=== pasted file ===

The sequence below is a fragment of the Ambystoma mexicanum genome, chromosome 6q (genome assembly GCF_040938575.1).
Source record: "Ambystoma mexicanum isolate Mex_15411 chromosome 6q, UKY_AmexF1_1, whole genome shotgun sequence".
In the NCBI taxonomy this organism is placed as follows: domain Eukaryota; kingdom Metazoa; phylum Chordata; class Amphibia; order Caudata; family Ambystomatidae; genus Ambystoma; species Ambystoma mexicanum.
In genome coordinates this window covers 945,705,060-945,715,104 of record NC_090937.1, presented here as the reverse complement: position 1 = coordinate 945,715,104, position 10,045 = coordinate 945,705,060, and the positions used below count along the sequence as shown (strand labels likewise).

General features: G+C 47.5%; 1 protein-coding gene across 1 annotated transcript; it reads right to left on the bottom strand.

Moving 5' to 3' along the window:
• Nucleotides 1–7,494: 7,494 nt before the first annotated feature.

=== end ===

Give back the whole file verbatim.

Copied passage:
The sequence below is a fragment of the Ambystoma mexicanum genome, chromosome 6q (genome assembly GCF_040938575.1).
Source record: "Ambystoma mexicanum isolate Mex_15411 chromosome 6q, UKY_AmexF1_1, whole genome shotgun sequence".
In the NCBI taxonomy this organism is placed as follows: domain Eukaryota; kingdom Metazoa; phylum Chordata; class Amphibia; order Caudata; family Ambystomatidae; genus Ambystoma; species Ambystoma mexicanum.
In genome coordinates this window covers 945,705,060-945,715,104 of record NC_090937.1, presented here as the reverse complement: position 1 = coordinate 945,715,104, position 10,045 = coordinate 945,705,060, and the positions used below count along the sequence as shown (strand labels likewise).

General features: G+C 47.5%; 1 protein-coding gene across 1 annotated transcript; it reads right to left on the bottom strand.

Moving 5' to 3' along the window:
• Nucleotides 1–7,494: 7,494 nt before the first annotated feature.